• The one-man revolution can degenerate into a fakir-ish narcissism, concentrating on ever-finer gradations of self-perfection that have diminishing practical returns. I’ve covered a few cases here at The Picket Line of people who have gone on ethical perfectionism binges that seem to have ended up doing more harm than good — for instance the self-immolation of Jeff Knaebel or the catastrophic renunciation of the Boekes.

And I’m sure this doesn’t exhaust the list.

My sympathies lie more with the one-man revolutionary camp, but I’m not a very good organizer, so I wonder if I am being biased by my own frustrations in trying to use organizing and coordinated action, and not by actual inherent flaws in the tactic.

The other day I was out doing some errands and I noticed a nail in the bike path. I’d been working on my “one-man revolution” post and thought about how folks of various political bents might advise me as to my civic responsibilities on such an occasion:

Call 911 and report that some criminal is throwing nails in the streets (probably a Mexican).
Write a letter to the editor calling on the city to hire more unionized street sweepers.
Collect petitions to put a measure on the ballot that would mandate that all nails sold in the city be manufactured from biodegradable recycled cardboard.
Try to explain to people that if we privatized the roads, things like this wouldn’t happen, as the owners of the roads would have a profit motive to keep the roads clean of any debris that might expose them to liability or cause their customers to leave them for a competitor’s better-maintained roads.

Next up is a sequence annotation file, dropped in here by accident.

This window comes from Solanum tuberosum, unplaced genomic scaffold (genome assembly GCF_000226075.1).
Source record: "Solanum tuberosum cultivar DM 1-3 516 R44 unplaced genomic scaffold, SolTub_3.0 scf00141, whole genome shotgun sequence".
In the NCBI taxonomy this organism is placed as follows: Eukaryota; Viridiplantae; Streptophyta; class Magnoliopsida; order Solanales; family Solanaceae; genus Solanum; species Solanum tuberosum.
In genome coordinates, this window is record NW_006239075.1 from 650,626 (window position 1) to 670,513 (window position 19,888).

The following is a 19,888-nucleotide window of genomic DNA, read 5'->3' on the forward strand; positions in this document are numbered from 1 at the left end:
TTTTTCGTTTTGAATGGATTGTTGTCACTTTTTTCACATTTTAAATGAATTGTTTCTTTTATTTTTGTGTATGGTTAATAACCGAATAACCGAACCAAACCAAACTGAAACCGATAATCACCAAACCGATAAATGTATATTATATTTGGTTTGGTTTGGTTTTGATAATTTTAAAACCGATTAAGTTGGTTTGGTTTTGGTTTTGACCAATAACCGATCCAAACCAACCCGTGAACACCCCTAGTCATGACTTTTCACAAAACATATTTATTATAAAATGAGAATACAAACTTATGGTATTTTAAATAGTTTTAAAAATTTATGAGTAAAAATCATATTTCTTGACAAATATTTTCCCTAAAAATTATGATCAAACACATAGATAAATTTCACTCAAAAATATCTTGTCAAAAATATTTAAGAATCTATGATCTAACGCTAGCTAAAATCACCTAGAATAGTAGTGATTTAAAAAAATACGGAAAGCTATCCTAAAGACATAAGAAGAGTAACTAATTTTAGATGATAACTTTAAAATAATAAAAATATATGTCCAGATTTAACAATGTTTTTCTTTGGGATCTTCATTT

one-man revolutionary
Stop and pick up the nail.

Here are some additional quotes that I cut from earlier drafts of my “one-man revolution” post, but that you might find interesting or inspiring if you enjoyed the quotes that did make the cut:

Every man is the lord of a realm beside which the earthly empire of the Czars is but a petty state… And, O ye Reformers! if the good Gods have given ye any high ray of truth to be wrought into life, here in your own realms without let or hindrance is the application to be made.


If organizing thousands of people into a group promising to do good, or pledging themselves to revolutionary action is practical, then I am not practical… I did not need a committee to coordinate or regulate me, for I can organize myself. This is what a one-man revolution is supposed to do.


I told my young friend that he could always get a crowd to applaud mild criticism of war and for the lowering of taxes and raising of wages, but that this same crowd would really follow the blazing torch of super demagogues… Yes, men by themselves are not so bad, but in a crowd or in a political campaign where they wear “labels” they are only suckers. I pointed out that spiritual power was the greatest force in the world, and that beside it all the two-penny political victories did not mean a thing. Too many of us dissipate our energy by being “for all good causes,” attending meetings and passing resolutions, organizing and presenting petitions — all this effort to change others, when if we really got down to it we could use this energy to change ourselves. This can be done by spiritual means and it does not wear one out but is invigorating. We become tired radicals because we use our weakest weapon: the ballot box, where we are always outnumbered, and refuse to use our strongest weapon: spiritual power.


I admit at the start that myself and those like me are not going to win, for the whole trend is toward the welfare state and bigger and better churches. The trend is not toward individual responsibility and the voluntary poverty and simple life of the early Christians — all the more reason we should keep on trying, though.


[W]hen you plant, or bury, a hero in his field, a crop of heroes is sure to spring up.


What I have to do is to see, at any rate, that I do not lend my­self to the wrong which I con­demn.